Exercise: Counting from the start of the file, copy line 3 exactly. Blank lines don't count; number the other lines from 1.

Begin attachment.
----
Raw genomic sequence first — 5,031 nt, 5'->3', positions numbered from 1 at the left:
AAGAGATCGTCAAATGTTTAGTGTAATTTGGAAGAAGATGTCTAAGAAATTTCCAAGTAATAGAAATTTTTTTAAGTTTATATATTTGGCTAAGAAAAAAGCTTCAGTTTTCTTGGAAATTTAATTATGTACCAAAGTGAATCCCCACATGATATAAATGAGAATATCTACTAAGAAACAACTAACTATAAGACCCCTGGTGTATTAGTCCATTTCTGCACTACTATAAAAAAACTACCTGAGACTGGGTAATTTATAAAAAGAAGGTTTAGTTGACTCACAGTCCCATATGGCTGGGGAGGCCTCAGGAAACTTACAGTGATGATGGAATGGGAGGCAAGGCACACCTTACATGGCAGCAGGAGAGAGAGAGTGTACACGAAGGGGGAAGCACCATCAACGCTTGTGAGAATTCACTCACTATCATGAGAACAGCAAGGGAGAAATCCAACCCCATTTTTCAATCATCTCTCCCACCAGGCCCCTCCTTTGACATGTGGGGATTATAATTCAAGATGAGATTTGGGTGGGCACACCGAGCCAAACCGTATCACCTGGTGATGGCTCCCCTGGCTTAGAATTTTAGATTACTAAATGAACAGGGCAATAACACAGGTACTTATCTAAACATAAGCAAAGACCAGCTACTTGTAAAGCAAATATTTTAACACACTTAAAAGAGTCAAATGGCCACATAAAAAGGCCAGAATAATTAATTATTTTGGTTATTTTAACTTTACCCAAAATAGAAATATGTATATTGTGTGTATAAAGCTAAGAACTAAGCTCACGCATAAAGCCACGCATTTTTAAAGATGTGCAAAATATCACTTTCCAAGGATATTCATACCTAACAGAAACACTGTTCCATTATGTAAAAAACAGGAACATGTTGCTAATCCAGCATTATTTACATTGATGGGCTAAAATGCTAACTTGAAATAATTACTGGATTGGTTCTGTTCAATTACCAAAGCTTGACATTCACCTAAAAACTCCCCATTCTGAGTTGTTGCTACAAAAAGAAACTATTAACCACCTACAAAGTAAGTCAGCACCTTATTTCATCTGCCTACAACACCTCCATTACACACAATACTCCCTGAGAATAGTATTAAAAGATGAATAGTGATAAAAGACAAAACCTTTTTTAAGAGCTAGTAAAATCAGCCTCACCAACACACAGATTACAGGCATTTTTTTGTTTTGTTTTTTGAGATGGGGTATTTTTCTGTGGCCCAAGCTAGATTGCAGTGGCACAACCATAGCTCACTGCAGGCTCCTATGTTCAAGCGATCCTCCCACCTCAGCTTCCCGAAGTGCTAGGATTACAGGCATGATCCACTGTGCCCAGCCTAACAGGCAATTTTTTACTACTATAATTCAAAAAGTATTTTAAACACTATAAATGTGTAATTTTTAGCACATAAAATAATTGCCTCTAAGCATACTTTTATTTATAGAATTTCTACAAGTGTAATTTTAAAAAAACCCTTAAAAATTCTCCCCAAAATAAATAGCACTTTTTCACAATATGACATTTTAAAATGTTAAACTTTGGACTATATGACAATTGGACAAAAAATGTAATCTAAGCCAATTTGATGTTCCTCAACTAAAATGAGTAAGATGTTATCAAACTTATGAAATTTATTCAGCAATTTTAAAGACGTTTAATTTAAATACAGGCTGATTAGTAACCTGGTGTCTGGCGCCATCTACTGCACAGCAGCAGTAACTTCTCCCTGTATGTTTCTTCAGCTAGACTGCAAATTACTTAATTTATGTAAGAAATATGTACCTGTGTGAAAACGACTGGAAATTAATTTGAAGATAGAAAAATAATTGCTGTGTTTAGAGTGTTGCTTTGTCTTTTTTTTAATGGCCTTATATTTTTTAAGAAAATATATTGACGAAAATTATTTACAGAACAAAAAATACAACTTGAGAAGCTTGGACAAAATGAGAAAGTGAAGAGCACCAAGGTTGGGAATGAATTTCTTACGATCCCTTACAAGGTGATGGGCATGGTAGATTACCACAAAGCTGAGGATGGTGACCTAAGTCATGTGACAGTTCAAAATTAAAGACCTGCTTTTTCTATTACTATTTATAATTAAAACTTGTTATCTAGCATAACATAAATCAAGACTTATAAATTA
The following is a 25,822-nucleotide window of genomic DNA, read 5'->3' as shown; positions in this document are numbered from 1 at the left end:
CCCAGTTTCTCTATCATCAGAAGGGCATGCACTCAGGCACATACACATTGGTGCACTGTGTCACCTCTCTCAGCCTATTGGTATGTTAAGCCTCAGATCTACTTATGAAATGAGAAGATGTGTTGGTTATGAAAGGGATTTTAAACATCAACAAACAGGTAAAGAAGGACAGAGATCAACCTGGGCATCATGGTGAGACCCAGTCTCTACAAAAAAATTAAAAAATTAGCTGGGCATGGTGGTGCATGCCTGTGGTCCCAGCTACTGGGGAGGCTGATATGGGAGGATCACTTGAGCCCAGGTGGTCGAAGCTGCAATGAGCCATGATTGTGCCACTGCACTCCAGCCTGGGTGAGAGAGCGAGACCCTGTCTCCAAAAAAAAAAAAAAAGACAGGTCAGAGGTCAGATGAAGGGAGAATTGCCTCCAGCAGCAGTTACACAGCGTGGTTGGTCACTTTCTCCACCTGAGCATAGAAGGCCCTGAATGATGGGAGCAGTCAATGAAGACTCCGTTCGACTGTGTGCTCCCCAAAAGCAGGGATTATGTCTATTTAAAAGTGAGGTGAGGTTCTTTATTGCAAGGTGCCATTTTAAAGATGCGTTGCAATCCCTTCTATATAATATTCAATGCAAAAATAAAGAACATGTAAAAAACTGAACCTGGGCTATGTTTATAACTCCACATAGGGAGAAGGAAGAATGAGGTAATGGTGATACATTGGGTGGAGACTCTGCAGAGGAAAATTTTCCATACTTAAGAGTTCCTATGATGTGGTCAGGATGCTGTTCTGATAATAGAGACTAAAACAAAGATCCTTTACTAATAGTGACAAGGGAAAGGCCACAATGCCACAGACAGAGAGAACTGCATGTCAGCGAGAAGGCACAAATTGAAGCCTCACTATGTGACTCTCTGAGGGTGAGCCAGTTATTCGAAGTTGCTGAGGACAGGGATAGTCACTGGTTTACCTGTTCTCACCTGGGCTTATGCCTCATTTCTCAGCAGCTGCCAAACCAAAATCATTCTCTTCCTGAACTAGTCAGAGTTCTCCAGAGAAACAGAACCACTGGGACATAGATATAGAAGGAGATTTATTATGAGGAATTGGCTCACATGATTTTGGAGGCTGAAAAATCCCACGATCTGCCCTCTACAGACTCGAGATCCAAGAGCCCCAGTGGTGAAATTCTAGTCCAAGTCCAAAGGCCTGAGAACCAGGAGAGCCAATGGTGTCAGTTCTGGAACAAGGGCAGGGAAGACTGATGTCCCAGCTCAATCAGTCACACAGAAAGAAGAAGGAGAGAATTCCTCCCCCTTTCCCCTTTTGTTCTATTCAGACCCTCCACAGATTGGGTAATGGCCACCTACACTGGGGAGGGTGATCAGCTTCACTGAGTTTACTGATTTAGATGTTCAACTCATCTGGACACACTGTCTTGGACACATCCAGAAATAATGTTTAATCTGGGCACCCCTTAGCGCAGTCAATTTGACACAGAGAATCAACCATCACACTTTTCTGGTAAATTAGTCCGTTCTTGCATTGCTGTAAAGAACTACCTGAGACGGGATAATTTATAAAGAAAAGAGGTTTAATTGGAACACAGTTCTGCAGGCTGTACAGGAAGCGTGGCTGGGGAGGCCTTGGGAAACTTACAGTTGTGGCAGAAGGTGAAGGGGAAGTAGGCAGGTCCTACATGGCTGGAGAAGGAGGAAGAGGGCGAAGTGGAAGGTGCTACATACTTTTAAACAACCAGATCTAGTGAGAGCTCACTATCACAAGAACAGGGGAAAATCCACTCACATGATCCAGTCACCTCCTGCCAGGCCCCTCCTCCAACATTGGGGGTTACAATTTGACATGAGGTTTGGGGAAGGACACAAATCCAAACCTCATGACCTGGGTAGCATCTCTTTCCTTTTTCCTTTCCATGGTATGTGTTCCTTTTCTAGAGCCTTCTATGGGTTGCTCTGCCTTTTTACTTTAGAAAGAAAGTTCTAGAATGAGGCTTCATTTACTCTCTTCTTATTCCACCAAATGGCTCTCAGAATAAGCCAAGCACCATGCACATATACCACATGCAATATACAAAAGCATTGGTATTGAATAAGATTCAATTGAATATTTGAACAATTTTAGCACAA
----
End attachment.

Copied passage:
The following is a 25,822-nucleotide window of genomic DNA, read 5'->3' as shown; positions in this document are numbered from 1 at the left end: